Abstract: We present the first high signal-to-noise XMM-Newton observations of the broad-line radio galaxy 3C 411. After fitting various spectral models, an absorbed double power-law continuum and a blurred relativistic disk reflection model (kdblur) are found to be equally plausible descriptions of the data. While the softer power-law component ($\Gamma$=2.11) of the double power-law model is entirely consistent with that found in Seyfert galaxies (and hence likely originates from a disk corona), the additional power law component is very hard ($\Gamma$=1.05); amongst the AGN zoo, only flat-spectrum radio quasars have such hard spectra. Together with the very flat radio-spectrum displayed by this source, we suggest that it should instead be classified as a FSRQ. This leads to potential discrepancies regarding the jet inclination angle, with the radio morphology suggesting a large jet inclination but the FSRQ classification suggesting small inclinations. The kdblur model predicts an inner disk radius of at most 20 r$_g$ and relativistic reflection.
80 Years after Taung: A review of African Genesis
Alan
South African Journal of Science , 2012,
Abstract:
A Moment of Mental Model Clarity: Response to Jones et al. 2011
Matthew D. Wood,Ann Bostrom,Matteo Convertino,Daniel Kovacs
Ecology and Society , 2012, DOI: 10.5751/es-05122-170407
Abstract:
Does socioeconomic disadvantage explain why immigrants in Sweden refrain from seeking the needed medical treatment?
Sarah Wamala,Gunnel Bostrom,Sharareh Akhavan,Carina Bildt
Italian Journal of Public Health , 2007, DOI: 10.2427/5882
Abstract: Background: For the last 20 years, Sweden has changed from a homogeneous to multicultural society with about 20% of immigrants born in other countries. The existing Swedish studies have not shown coherent results on how access to health care services varies by ethnicity. The aim of this paper was to analyze the association between country of birth and refraining from seeking medical treatment and whether socioeconomic disadvantage modifies this association. Methods: Cross-sectional Swedish National Survey of Public Health 2004. A population-based sample comprising of 14,732 men (1,382 immigrants) and 17,115 women (1,717 immigrants) aged 21 to 84 years. Country of birth was categorised as being born in Sweden, other OECD countries or other countries (non- OECD). The main outcome was the self-reporting of refraining from seeking medical treatment during the past three months. Data was collected within a three-month period during the spring of 2004 and was based on a postal self-administered questionnaire linked to registry data from Statistics Sweden. The nonresponse rate was 37%. Main results: In spite of the fact that immigrants reported poorer health status, they were more likely to refrain from seeking medical treatment as compared to Swedish-born residents (odds for immigrants from other OECD countries were ORmen = 2.2, 95% CI 1.8-2.6 and ORwomen = 1.8, 95% CI 1.5-2.1 and for immigrants from other countries (ORmen = 3.1, 95% CI 2.4-3.4 and ORwomen = 2.3, 95% CI 1.8-2.9). Socioeconomic disadvantage (SDI) did not explain why immigrants fromother OECD countries had increased odds for refraining fromseekingmedical treatment. However SDI explained about 20%of the increased odds for refraining from seeking medical treatment among immigrants from other (non-OECD) countries. Conclusions: Socioeconomic disadvantage does not fully explain why immigrants refrain from seeking medical treatment. Public health strategies towards the goal “care on equal terms” cannot be achieved without addressing wider socioeconomic determinants including interactions between class and ethnicity.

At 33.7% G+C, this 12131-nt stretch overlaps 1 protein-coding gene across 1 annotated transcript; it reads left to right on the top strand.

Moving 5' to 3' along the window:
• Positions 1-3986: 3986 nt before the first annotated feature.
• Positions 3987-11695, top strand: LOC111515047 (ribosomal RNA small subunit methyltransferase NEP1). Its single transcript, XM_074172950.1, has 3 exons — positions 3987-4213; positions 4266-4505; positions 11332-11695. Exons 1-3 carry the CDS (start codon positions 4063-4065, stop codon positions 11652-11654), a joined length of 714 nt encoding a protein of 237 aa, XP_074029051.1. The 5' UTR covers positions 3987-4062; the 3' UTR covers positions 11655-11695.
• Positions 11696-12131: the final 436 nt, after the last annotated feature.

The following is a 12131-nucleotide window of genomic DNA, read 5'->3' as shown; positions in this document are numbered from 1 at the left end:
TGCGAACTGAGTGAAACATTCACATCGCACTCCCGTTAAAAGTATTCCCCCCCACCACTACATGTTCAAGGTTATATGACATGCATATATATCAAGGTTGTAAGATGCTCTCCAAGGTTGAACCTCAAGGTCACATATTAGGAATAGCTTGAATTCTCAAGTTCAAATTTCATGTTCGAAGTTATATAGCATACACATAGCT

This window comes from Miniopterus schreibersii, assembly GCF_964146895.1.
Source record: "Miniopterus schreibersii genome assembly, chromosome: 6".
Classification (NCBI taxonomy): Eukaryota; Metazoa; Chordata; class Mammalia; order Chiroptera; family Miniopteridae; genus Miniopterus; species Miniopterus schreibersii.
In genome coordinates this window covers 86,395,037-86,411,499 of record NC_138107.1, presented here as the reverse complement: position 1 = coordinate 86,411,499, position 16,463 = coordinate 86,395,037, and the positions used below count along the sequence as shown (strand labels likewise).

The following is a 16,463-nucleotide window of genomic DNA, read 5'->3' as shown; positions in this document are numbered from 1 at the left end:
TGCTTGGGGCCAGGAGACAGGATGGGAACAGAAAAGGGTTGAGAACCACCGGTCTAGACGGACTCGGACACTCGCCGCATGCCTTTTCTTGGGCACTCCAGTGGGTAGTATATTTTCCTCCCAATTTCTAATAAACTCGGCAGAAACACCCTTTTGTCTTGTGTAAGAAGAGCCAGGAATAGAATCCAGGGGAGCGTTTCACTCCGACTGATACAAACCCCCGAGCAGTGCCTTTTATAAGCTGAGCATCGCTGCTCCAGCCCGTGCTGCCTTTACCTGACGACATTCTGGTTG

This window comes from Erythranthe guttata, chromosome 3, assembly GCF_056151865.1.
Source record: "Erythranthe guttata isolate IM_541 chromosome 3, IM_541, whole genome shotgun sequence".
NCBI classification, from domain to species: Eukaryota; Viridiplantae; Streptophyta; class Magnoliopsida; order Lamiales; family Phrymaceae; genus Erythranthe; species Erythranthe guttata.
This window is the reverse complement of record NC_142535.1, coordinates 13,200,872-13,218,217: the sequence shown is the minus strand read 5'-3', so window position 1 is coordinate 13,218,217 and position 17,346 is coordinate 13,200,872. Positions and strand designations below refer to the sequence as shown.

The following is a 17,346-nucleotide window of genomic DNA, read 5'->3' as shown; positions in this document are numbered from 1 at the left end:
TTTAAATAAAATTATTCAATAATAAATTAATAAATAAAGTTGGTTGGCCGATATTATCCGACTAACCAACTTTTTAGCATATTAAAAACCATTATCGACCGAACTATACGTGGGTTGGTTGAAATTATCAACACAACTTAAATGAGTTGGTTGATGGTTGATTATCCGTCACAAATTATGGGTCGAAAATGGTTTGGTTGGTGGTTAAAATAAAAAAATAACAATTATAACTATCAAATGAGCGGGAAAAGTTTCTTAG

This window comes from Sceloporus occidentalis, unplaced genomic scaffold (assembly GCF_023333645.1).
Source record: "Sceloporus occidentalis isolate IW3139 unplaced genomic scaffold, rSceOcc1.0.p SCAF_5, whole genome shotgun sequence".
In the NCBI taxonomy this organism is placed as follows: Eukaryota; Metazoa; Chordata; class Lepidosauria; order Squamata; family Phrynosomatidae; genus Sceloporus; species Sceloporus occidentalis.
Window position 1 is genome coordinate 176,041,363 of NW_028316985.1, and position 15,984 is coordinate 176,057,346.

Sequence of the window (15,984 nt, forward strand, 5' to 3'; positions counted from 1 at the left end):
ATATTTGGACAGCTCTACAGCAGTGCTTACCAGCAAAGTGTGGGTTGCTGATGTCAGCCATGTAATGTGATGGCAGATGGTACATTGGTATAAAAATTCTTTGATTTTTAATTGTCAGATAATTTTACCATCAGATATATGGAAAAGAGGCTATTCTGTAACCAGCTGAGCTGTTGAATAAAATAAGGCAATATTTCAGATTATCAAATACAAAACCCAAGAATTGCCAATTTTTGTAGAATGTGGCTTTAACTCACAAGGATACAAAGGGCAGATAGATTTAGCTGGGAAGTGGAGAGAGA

A radio jet drives a molecular and atomic gas outflow in multiple regions within one square kiloparsec of the nucleus of the nearby galaxy IC5063
K. M. Dasyra,A. C. Bostrom,F. Combes,N. Vlahakis
Physics , 2015,
Abstract: We analyzed near-infrared data of the nearby galaxy IC5063 taken with the Very Large Telescope SINFONI instrument. IC5063 is an elliptical galaxy that has a radio jet nearly aligned with the major axis of a gas disk in its center. The data reveal multiple signatures of molecular and atomic gas that has been kinematically distorted by the passage of the jet plasma or cocoon within an area of ~1 kpc^2. Concrete evidence that the interaction of the jet with the gas causes the gas to accelerate comes from the detection of outflows in four different regions along the jet trail: near the two radio lobes, between the radio emission tip and the optical narrow-line-region cone, and at a region with diffuse 17.8 GHz emission midway between the nucleus and the north radio lobe. The outflow in the latter region is biconical, centered 240 pc away from the nucleus, and oriented perpendicularly to the jet trail. The diffuse emission that is observed as a result of the gas entrainment or scattering unfolds around the trail and away from the nucleus with increasing velocity. It overall extends for >700 pc parallel and perpendicular to the trail. Near the outflow starting points, the gas has a velocity excess of 600 km/s to 1200 km/s with respect to ordered motions, as seen in [FeII], Pa alpha, or H2 lines. High H2 (1-0) S(3)/S(1) flux ratios indicate non-thermal excitation of gas in the diffuse outflow.
The Sixth Sense-Emotional Contagion; Review of Biophysical Mechanisms Influencing Information Transfer in Groups  [PDF]
Alan McDonnell
Journal of Behavioral and Brain Science (JBBS) , 2014, DOI: 10.4236/jbbs.2014.47035
Abstract: Rioting historically has been known to cause changes in individual cognition, with heightened emotionality, increased excitement and reduced reflective thought. A cross-disciplinary literature review hypothesises emotional states generate corresponding metabolic bio magnetic fields that radiate in patterns reflecting these emotional states. The oscillatory phase of these waves is advanced as being more significant than the power of signal, permitting stochastic effects to magnify signals by appropriating ambient noise. Possible transmission and detection structures in the body are discussed, induced paramagnetic sensitivity in crowd participants in a phase transition process is hypothesised, the effect may be proportional to crowd numbers. It is suspected that positive effects seen in Transcranial Magnetic Therapy used to treat depression may be operating on this mechanism, acting on natural receptors in the limbic system which also capture light and are implicated in mood transitions. A number of paramagnetic neurotransmitters may be implicated.
Page 1 /6821
Display every page Item


Home
Copyright © 2008-2017 Open Access Library. All rights reserved.